Active Low-Carber Forums
Atkins diet and low carb discussion provided free for information only, not as medical advice.
Home Plans Tips Recipes Tools Stories Studies Products
Active Low-Carber Forums
A sugar-free zone


Welcome to the Active Low-Carber Forums.
Support for Atkins diet, Protein Power, Neanderthin (Paleo Diet), CAD/CALP, Dr. Bernstein Diabetes Solution and any other healthy low-carb diet or plan, all are welcome in our lowcarb community. Forget starvation and fad diets -- join the healthy eating crowd! You may register by clicking here, it's free!

Go Back   Active Low-Carber Forums > Main Low-Carb Diets Forums & Support > Low-Carb Studies & Research / Media Watch > LC Research/Media
User Name
Password
Register FAQ Members Calendar Mark Forums Read Search Gallery My P.L.A.N. Survey


Reply
 
Thread Tools Display Modes
  #1   ^
Old Mon, Jan-06-20, 11:00
GRB5111's Avatar
GRB5111 GRB5111 is offline
Posts: 3,239
 
Plan: Ketogenic (LCHFKD)
Stats: 227/186/185 Male 6' 0"
BF:
Progress: 98%
Location: Herndon, VA
Default Fructose & Effects on Metabolism Podcast

Very detailed podcast with Rick Johnson on the role of fructose in our metabolism. Gout or the presence of uric acid is covered, as is fructose and cancer.

This statement got my attention:
Quote:
"If you simply had no fructose in your diet, most of the bad things we think about metabolically would go away."


Enjoy:
https://peterattiamd.com/rickjohnson/

Downloading the podcast provides better control.

Edited to add: there's so much depth in this podcast that can serve as valuable information to those of us with WOEs that eliminate sugars, and the information confirms many beliefs about fructose being a health issue on many fronts. High Blood Pressure, T2D, Alzheimer's, cancer, gout, uric acid, heart disease, and other metabolic syndrome afflictions are touched on here. I'm curious what others' experiences are with this topic.

Last edited by GRB5111 : Mon, Jan-06-20 at 14:37.
Reply With Quote
Sponsored Links
  #2   ^
Old Mon, Jan-06-20, 15:16
Dodger's Avatar
Dodger Dodger is offline
Posts: 8,514
 
Plan: Paleoish/Keto
Stats: 225/170/175 Male 71.5 inches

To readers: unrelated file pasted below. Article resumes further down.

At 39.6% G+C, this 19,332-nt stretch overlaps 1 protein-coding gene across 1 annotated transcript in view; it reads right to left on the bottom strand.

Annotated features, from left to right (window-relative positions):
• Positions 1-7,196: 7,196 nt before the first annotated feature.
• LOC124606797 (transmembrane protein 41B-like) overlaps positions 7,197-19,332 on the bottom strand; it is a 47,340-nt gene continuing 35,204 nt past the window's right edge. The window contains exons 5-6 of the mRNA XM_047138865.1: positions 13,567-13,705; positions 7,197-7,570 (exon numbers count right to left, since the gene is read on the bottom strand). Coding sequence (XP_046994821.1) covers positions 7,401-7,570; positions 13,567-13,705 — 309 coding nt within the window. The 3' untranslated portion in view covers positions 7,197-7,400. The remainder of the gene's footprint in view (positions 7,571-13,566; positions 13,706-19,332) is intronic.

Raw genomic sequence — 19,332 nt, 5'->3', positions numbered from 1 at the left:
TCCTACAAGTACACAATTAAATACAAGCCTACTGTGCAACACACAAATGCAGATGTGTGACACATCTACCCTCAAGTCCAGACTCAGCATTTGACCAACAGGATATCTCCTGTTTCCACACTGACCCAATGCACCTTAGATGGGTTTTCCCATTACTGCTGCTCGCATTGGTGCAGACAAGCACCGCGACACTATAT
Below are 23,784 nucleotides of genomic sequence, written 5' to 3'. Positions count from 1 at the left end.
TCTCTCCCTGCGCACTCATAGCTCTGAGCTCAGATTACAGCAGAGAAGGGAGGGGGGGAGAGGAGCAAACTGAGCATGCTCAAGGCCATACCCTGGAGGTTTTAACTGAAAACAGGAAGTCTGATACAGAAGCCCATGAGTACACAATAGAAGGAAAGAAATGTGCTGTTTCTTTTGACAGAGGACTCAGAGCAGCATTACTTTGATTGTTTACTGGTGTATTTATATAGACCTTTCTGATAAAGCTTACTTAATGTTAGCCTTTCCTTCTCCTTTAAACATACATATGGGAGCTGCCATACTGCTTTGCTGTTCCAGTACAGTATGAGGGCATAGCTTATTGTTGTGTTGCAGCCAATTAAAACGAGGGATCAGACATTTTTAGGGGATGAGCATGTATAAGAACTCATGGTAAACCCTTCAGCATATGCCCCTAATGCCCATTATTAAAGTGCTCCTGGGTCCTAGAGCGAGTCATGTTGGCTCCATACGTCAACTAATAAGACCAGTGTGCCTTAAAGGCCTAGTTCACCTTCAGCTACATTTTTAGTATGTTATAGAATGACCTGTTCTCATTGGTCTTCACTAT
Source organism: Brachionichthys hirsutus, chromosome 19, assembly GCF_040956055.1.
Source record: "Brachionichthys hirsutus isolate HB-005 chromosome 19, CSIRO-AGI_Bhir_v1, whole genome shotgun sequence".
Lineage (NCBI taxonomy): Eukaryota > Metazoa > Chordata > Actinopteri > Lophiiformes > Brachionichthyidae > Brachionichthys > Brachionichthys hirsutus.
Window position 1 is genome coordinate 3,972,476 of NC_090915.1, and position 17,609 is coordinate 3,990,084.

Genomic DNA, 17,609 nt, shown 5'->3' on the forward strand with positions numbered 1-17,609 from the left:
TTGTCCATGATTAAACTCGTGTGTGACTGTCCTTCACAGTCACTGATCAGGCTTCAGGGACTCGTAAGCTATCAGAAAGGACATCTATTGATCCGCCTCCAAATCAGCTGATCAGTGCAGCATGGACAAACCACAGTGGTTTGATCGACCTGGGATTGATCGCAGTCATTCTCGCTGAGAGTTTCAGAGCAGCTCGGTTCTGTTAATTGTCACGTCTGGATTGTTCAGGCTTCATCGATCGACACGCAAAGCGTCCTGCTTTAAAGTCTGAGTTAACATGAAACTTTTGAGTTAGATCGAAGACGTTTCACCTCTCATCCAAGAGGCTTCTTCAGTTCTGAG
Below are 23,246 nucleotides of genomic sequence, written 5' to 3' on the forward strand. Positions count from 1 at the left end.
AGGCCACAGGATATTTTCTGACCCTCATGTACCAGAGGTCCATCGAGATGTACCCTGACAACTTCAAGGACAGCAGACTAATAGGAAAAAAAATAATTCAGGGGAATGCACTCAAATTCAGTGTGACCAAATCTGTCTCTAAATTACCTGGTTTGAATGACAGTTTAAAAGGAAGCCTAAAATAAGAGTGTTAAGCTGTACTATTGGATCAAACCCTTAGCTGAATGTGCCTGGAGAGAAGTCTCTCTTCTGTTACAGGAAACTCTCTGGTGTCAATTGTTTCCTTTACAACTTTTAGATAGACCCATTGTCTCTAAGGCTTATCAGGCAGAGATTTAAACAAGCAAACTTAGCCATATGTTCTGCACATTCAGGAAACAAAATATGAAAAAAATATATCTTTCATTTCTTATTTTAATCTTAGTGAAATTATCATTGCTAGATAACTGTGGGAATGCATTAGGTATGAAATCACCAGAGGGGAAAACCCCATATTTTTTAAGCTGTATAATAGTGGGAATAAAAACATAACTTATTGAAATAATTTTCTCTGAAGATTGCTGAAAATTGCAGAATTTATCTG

BF:18%
Progress: 110%
Location: Longmont, Colorado
Default

That was the most informative podcast I have heard. I learned more than I can remember.
I'll watch it again when I can take notes.
Reply With Quote
  #3   ^
Old Mon, Jan-06-20, 15:37
Bob-a-rama's Avatar
Bob-a-rama Bob-a-rama is offline
Senior Member
Posts: 1,439
 
Plan: Keto (Atkins Induction)
Stats: 230/179/185 Male 5' 11"
BF:
Progress: 113%
Location: Florida
Default

Couldn't hear the podcast (*$&~&!* low Internet - but that's the price of living in almost paradise.)

I avoid fructose, including minimizing the fructose found in fruit (including the fruit called vegetables or grain like corn).

Bob
Reply With Quote
  #4   ^
Old Mon, Jan-06-20, 15:49
Ms Arielle's Avatar
Ms Arielle Ms Arielle is online now
Senior Member
Posts: 13,101
 
Plan: atkins
Stats: 255/214/153 Female 5'8"
BF:
Progress: 40%
Location: Massachusetts
Default

The foods that contain fructose surprized me.

Quote:
People who have fructose intolerance should limit high-fructose foods, such as juices, apples, grapes, watermelon, asparagus, peas and zucchini. Some lower fructose foods such as bananas, blueberries, strawberries, carrots, avocados, green beans and lettuce may be tolerated in limited quantities with meals.Nov 29, 2016
Mayo Clinic faq-20058097
Fructose intolerance: Which foods to avoid? - Mayo Clinic
Reply With Quote
  #5   ^
Old Tue, Jan-07-20, 07:46
Calianna's Avatar
Calianna Calianna is offline
Senior Member
Posts: 1,373
 
Plan: Atkins-ish (hypoglycemia)
Stats: 000/000/000 Female 63
BF:
Progress: 50%
Default

We know that the total carbs in apples, grapes, peas, and watermelon are relatively high, and therefore off the menu for LCers, except in very small amounts. But the 'high" amount of fructose in the LC foods mentioned is only in relation to proportion -

zucchini (raw) has a total of 4.2 g carbs/1 cup serving. Of that, 2.1 g is sugars:
Sucrose 3.72 g
Glucose 0.930 g
Fructose 1.178 g


asparagus (raw) total 5.3 g carbs/1 cup serving. Of that 2.5 g is sugars:
Sucrose 3.08 g
Glucose 0.871 g
Fructose 1.340 g